With so much conflict in the world, one could hope the church would be a conflict-free zone.
Far from it. The Bible speaks clearly about the Church’s enemy who stirs up discord and strife. And if you’ve been around the Church for even some time, you’ve likely seen it.
I’ve been involved in Church my whole life and in leadership since I reached an age where leadership opportunities became available.
Small groups, pretending to be friends, treat their own members brutally.
People poised to react rather than respond, attack rather than listen.
Individuals assume a leadership role for the specific purpose of taking others down.
Abuse of power, its personal and corporate devastation.
The hard work required to attempt to heal backfire on the very ones working to bring peace.
Bad leadership, bad followership, political infighting, and church splits.
All that and I still love the Church. I’m still involved, still in leadership. But why does it seem the Church is hell-bent on living out that old question: With friends like these, who needs enemies?
We can blame it on the enemy, the Church’s enemy or our perceived human enemy. We can blame it on circumstances, constraints, resources, human nature.
Truly, I think it comes down to one thing: conflict erupts when those in the Church take their eyes off Jesus Christ.
When we agree that Jesus Christ is the Son of God, fully God and fully human;
that He came to show us the way back to our Heavenly Father, to take the punishment for our sins;
because He loves us that much;
that He sent us His Spirit to guide us day in and out;
and that He calls us to love Him and others as ourselves…
…well, that ought to result in reliance on Him to help us love one another even (especially) when it’s hard. It ought to bring about unity and the willingness to put aside our agendas to listen well. It ought to shape our prayers and our behavior as we look at one another with God’s loving eyes.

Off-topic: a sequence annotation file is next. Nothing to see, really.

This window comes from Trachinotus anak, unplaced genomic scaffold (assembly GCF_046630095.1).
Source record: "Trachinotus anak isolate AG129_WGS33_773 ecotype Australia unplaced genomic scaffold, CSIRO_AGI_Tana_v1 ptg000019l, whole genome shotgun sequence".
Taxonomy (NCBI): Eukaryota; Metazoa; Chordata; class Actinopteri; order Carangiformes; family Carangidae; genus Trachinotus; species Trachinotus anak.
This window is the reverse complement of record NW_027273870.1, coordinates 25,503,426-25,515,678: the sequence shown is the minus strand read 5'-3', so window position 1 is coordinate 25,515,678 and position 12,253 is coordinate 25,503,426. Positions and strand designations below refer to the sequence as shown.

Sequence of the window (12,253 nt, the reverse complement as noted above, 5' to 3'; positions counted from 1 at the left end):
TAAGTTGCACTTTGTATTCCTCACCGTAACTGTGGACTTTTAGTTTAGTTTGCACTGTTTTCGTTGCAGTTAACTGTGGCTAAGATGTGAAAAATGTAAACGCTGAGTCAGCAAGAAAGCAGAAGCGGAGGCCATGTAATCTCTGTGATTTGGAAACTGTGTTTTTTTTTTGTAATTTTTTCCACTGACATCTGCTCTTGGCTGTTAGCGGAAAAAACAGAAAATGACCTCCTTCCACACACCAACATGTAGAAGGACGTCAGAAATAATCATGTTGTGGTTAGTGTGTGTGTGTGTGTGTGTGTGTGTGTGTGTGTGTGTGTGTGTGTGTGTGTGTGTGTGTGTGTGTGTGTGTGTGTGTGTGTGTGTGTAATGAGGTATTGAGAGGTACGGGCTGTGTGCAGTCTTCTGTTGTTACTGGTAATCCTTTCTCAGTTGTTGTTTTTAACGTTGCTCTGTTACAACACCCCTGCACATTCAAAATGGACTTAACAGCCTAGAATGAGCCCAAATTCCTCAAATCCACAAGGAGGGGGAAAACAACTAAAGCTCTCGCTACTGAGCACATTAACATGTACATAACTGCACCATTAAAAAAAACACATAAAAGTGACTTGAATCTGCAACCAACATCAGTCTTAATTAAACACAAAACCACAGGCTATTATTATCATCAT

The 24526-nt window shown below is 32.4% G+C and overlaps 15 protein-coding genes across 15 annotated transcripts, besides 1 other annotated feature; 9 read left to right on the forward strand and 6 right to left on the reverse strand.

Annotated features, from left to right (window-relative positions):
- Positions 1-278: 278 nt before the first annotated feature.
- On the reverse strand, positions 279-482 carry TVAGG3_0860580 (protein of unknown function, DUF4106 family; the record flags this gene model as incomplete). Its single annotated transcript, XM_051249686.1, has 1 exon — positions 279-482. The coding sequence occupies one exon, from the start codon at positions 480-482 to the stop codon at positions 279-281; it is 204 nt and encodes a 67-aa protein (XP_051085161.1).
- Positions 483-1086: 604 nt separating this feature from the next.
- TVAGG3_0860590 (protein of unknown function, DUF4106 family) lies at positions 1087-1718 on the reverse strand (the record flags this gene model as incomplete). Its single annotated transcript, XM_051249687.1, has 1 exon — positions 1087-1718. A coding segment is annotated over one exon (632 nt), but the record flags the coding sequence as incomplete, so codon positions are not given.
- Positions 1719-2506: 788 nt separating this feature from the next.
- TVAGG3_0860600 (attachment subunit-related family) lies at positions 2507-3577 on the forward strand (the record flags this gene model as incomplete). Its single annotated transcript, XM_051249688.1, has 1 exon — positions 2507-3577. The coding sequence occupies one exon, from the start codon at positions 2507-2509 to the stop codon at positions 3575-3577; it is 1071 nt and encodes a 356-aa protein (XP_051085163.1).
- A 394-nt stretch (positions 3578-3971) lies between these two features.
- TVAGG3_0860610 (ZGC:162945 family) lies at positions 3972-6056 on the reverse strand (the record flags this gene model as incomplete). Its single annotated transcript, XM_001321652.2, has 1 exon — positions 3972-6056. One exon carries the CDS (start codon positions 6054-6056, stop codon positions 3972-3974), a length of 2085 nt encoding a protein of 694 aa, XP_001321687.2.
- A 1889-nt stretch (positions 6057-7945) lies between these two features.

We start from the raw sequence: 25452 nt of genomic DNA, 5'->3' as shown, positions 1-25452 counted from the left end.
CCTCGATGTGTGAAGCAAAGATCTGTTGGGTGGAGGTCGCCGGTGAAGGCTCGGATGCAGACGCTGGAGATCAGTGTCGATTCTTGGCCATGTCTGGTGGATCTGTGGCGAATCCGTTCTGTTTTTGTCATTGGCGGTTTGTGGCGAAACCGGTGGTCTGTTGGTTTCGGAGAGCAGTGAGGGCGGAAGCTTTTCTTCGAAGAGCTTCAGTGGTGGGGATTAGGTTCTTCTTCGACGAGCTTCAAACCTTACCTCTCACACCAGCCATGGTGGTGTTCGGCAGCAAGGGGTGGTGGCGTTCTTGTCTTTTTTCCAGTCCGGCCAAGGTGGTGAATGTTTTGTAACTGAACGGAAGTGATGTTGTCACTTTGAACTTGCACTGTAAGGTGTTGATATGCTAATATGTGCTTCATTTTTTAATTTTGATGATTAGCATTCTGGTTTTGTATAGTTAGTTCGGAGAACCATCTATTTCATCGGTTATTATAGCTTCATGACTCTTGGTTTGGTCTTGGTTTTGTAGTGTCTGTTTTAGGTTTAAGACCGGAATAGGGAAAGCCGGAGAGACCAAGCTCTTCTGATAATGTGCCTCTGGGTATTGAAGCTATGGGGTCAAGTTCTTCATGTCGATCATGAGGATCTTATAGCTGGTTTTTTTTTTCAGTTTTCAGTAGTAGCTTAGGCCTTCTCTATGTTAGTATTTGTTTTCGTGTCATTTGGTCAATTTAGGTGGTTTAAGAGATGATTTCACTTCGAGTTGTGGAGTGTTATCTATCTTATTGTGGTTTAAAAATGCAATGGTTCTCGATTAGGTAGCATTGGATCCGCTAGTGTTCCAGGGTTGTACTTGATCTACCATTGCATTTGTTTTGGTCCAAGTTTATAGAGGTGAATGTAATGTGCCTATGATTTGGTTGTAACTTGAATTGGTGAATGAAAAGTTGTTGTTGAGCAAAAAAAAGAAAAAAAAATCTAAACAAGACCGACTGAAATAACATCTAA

We can disagree on a lot of other issues if we agree on that.
Walk in Love
Week 5: Hold to the Truth
1 John 2:18-27
Reflect a recent conflict you’ve encountered and how you handled it.
Read aloud 1 John 2:18-27.
How does John explain what has happened in his church (vv18-19)?
What is “the truth” and what is a lie (vv20-25)?
How does John use his followers’ “anointing” to equip and encourage them (vv20, 27)?
What is the relationship between knowing the truth and remaining in the Son?
Have you ever experienced a church split or other significant split of Christian community? What did you learn from the experience?
Why does it matter what we believe about Jesus?
What does your anointing mean to you?
How do you ‘remain’ in the Son?
Reflect on this quote: “Christian life is not merely a cognitive embrace of Christ; it is an engagement, an encounter with Christ in the Spirit.”—Gary M. Burge.
How could someone try to lead you astray today?
What significance does ‘the end’ have for you? How might you live with ‘the end’ in mind?
What is God saying to you through this passage, and what will you do about it?
Ask God to fill you with knowledge of and experience with His beloved Son.
Note: I highly recommend the book The Peacemaker by Ken Sande. For more information, check out Peacemaker Ministries.